What does the worst economic recovery in the history of the U.S. look like? Taking a look at the chart below and one gets a glimpse of what has been, and still is, a man made economic catastrophe. While marginally better than last month’s 75,000 jobs, the job numbers for January of 113,000 are still pathetic. If we use last year’s average population growth as a point of reference, the economy needs to add at least 188,000 a month to just tread water. If comparing that to job growth below gives you a sinking feeling, it should.
Much of what has been trumpeted as economic progress has been little more than mirages. In this upside down world of Obamanomics, traditional measures of economic vitality are no longer applicable. As Julia Coronado, Chief Economist for BNP Paribas, told CNN, “A low unemployment rate doesn’t mean what it did in the past.” A rather muted understatement if there ever was one. With a sinking participation rate, unemployment numbers are about as useful as a weather forecast for deciphering the state of the economy. Today nothing really counts for what it use to anymore. For example, rising stock prices are not a reflection GDP growth nor are housing prices linked, whatsoever, to how many people are seeking to buy a home! It is a false world of make believe where reality and fantasy are no longer distinguishable.
The chief architects of this new world are President Obama and the Federal Reserve. The Federal Reserve monetary policies have inflated the stock market and helped create a mirage of housing demand resulting in a false sense that all is well. Mean while, the President lives in an alternate economic universe. His policies are reflective of a world view so clouded with ideology that the sunshine of reality rarely peaks through. How else can one explain his crony capitalism that suppresses job growth in sectors bursting with potential only to redirect billions in capital in unviable economic ventures? Even his chief accomplishment, ObamaCare, has been a failure at all levels. Increasing unemployment and healthcare cost while not even doing what was supposed to do, namely insure everyone. Of course not any of this matters, for him the dream he envisions is so wonderful that he can’t even contemplate it might not be real.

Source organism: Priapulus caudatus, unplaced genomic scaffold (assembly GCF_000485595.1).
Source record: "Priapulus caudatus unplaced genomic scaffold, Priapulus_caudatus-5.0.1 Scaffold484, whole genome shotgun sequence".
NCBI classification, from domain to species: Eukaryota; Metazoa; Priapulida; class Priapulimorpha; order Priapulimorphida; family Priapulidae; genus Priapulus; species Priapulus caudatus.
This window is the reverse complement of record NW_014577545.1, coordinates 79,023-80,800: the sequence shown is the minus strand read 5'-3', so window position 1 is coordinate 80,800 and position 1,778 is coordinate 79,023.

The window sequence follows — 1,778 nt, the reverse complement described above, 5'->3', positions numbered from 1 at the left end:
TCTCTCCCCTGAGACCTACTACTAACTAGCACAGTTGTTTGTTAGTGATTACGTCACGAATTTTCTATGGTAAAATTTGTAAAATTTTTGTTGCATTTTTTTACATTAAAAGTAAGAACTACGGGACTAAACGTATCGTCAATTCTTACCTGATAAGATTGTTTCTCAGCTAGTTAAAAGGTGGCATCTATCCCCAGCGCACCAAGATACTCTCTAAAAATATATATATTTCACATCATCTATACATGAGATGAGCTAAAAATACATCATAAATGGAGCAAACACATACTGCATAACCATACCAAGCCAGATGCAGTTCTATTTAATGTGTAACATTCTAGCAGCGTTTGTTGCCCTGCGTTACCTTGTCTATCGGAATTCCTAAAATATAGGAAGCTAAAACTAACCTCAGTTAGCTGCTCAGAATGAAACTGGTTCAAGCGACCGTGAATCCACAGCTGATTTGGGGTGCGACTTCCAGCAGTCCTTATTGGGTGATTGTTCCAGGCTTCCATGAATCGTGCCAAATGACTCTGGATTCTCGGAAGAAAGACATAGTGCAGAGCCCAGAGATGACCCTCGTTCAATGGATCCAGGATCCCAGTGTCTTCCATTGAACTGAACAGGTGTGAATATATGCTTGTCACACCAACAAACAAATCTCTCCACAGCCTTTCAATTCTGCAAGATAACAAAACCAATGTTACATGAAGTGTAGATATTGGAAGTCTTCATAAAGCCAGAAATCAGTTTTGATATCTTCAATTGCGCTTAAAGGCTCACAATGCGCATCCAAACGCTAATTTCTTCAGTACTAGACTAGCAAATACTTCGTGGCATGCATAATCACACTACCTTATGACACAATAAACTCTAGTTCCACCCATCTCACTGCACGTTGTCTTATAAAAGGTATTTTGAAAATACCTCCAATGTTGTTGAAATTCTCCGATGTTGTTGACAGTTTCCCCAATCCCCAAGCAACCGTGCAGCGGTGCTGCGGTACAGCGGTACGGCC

Meanwhile, it is a miracle that the economy is still trudging along at all. Its extremely measured but constant will to move forward is a tribute to the entrepreneurial spirit. Like a man staggering through a desert, driven by shear will, the economy moves along; neither falling down nor really gathering steam. In fact, despite economic headwinds, it has continued to edge forward. Maybe this should not be surprising, an economy is not merely factories, banks and numbers on econometric chart, it is people. An economy, at its most basic, is the reflection of the hopes, dreams and hard work of the people in it.
The natural tendency of a capitalistic economy is to grow. To create more opportunity and to serve humanity by tending to its needs and desires. It is people who make it work, not politicians or central bankers. They desire to improve their own circumstances drives the economy forward. This means growth is an economy’s natural state. Even in today’s atmosphere of uncertainty with businesses being buffeted by storms of regulatory changes, the people behind them are striving to succeed.
As the EU stumbles, Asia is fearing both economic troubles and an aggressive China, and the developing world faces its own financial crisis: it is the United States that still holds the most hope for leading the world into a new period of prosperity. Its people are ready to do what they have always done, create economic miracles. Unfortunately, the walls and roadblocks to success being put in their way are formidable.
If and when the United States again has the kind of leadership that understands and appreciates the economic prowess of Americans, prosperity can return. For certain, there are looming challenges that threatened to shake the country to its core, not the least of which is the country’s deficit. Despite this, America’s economic potential is vastly underrated. Like the economic explosions that took place after the civil war, in the roaring 20’s and after WW II, another boom is possible. One that could even dwarf all that came before. Unfortunately this is all a dream as long as the present Washington coalition is still in power.
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